Ask for the well log
You should gather as much history as you can about the well. Ask the seller or the company that drilled the well to supply you with the well log. This will let you know when it was drilled, who owned the property at the time, where the well is located, the depth of the well, the type of casing, and the size and depth of the pump.
Know the regulations
Unlike municipal water systems, private wells are not regulated by the EPA. The homeowner is solely responsible for the safety and upkeep of the well. Regulations for wells can vary from state to state, so be sure to check with your local health department for any recommendations or guidelines for your area. Some states require that a water test be performed when the home is sold, and that the results are disclosed to any potential buyers.
Check the volume
It’s important that the well produces enough water for your household’s needs, so have the volume and flow rate of the water checked. The flow rate measures how much water can be pumped out per minute. It should be measured over a 24-hour period. You’ll also want to know how much water is in the well after it has rested, known as the static head.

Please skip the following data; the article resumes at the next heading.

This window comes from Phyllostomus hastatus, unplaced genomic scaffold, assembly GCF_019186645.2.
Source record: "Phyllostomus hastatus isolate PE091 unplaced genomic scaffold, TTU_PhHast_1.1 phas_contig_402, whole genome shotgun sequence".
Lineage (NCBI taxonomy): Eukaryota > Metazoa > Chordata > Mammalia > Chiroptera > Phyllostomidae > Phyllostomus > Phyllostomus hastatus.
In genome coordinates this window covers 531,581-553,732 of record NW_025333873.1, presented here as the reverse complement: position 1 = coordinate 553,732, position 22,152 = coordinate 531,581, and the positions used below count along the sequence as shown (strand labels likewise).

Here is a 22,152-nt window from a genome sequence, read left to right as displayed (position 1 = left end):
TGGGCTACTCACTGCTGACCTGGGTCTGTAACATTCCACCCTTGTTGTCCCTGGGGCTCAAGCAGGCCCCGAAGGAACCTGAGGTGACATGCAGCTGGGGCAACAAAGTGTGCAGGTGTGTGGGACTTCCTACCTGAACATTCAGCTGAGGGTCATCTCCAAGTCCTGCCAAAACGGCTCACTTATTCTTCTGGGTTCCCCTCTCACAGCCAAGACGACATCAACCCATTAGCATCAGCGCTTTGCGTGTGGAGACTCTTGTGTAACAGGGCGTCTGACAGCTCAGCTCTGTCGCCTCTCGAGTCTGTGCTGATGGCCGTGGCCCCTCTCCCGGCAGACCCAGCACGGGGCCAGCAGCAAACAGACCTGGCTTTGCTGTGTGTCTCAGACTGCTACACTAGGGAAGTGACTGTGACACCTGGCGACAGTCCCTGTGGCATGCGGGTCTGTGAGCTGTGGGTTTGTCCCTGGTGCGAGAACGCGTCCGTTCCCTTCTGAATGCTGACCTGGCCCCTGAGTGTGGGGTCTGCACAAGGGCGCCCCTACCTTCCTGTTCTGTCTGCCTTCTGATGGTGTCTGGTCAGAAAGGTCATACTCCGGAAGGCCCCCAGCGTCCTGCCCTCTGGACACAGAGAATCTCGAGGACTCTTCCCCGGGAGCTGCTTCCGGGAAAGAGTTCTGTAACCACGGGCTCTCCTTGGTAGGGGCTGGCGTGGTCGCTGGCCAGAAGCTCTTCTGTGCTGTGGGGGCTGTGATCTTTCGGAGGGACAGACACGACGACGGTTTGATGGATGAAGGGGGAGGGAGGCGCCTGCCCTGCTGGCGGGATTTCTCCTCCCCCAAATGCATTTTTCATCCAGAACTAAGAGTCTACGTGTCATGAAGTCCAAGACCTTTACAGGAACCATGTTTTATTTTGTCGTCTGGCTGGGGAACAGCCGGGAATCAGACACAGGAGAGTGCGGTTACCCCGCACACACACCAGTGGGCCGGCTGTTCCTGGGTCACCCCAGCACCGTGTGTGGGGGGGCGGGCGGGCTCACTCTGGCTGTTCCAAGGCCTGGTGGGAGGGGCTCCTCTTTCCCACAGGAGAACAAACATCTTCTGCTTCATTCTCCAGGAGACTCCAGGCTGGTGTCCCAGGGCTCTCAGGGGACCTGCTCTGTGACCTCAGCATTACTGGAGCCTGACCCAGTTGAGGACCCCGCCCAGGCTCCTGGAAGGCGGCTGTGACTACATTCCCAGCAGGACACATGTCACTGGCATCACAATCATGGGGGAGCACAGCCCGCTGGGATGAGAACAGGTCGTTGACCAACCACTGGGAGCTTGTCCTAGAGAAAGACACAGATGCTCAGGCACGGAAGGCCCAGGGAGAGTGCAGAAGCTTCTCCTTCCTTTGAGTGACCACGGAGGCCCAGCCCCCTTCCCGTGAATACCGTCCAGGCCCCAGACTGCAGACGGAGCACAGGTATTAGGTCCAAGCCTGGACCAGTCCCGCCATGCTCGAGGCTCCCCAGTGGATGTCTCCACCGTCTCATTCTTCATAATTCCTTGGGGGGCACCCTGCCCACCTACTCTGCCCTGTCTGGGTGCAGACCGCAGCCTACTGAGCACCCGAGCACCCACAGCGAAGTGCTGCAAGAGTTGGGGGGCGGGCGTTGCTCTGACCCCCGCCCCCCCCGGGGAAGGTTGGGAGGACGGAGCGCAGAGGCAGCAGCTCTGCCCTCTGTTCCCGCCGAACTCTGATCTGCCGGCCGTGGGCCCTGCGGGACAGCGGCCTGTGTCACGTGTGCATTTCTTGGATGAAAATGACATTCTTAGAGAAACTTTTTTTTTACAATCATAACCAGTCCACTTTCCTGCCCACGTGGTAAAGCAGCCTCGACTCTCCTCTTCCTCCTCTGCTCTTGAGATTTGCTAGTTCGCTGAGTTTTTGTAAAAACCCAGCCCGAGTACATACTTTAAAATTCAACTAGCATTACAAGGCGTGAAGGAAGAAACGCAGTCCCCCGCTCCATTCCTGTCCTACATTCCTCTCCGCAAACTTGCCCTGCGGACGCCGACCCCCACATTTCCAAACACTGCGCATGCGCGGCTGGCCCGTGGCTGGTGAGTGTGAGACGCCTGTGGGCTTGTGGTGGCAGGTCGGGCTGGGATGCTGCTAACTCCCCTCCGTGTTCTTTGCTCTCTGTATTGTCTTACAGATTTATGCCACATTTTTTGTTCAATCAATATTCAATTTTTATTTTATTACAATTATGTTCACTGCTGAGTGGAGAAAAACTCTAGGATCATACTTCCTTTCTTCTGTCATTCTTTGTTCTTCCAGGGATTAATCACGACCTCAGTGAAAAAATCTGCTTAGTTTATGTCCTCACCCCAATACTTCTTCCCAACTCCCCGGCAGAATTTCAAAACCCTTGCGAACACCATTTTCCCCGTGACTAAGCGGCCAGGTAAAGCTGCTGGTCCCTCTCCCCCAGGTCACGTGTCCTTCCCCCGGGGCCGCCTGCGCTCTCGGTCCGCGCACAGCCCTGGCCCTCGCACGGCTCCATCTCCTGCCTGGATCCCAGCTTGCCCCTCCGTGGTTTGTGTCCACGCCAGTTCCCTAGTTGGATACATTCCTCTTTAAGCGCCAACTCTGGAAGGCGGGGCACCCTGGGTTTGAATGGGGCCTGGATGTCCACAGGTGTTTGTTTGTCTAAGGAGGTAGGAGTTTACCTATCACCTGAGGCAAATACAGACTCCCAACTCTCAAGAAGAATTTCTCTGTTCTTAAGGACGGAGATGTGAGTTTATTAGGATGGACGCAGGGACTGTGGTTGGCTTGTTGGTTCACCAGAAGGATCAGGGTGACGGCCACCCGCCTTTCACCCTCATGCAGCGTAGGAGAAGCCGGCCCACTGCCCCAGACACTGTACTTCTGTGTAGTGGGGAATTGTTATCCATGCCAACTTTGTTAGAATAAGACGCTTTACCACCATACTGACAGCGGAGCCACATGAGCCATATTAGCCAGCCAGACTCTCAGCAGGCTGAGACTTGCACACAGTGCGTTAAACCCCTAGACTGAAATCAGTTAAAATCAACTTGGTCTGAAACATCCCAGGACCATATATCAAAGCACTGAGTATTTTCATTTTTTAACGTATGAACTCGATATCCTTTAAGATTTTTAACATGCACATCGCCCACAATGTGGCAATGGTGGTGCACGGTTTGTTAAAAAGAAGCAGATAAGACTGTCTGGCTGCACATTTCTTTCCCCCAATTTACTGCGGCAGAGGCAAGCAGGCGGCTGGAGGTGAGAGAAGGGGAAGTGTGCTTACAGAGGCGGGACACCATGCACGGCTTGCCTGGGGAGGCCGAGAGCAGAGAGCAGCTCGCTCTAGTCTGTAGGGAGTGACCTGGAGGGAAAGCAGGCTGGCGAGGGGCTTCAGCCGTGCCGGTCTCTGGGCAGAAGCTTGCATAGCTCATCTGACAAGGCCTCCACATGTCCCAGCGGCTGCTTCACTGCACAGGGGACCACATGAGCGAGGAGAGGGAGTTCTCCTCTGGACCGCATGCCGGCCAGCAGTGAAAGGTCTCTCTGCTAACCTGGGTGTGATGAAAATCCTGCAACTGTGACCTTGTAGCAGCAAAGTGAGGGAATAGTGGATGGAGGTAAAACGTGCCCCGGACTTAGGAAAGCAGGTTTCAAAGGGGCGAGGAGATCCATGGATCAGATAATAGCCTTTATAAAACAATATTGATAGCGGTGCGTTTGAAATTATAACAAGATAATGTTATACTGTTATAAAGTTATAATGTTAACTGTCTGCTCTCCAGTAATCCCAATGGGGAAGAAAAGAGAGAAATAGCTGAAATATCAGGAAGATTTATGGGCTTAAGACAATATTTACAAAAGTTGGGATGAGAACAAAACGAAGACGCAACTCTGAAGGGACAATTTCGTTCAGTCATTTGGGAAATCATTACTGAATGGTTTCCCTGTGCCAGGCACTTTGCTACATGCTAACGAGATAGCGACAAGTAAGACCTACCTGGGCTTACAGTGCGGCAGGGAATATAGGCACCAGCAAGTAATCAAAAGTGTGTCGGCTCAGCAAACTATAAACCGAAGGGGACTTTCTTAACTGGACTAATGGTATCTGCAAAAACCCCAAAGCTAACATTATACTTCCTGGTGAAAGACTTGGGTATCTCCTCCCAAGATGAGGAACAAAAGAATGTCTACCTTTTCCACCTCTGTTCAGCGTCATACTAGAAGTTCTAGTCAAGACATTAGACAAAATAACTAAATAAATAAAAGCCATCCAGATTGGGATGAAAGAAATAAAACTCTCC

Have the water tested
Even if you state does not require testing, you should get the water tested regardless. A sample of the water will be sent to a testing lab. You will receive a report from the lab that outlines what the water contains, as well as what the recommended limits are for each element. It’s important to have a local water expert interpret the results for you, especially if you are new to the area. Tests usually check for:
- Coliform bacteria
What to do if there are contaminants
If you discover that the well has contaminants, there are steps you can take. Your local water expert will be able to explain your choices to you. Many water quality issues can be addressed with a filtration system, water softener, or other treatments.
Set up regular testing
Once you do purchase a home with a well, it’s essential that you regularly test the water for bacteria, pH levels, total dissolved solids, and nitrates. Although the EPA does not regulate wells, they do recommend that you test every two to three years for chloride, copper, hardness, and tannins.
The bottom line is if you’re interested in buying a home with a well, then you need to understand the additional obligations. Have the well thoroughly tested and be prepared to deal with regular maintenance while you own the home.
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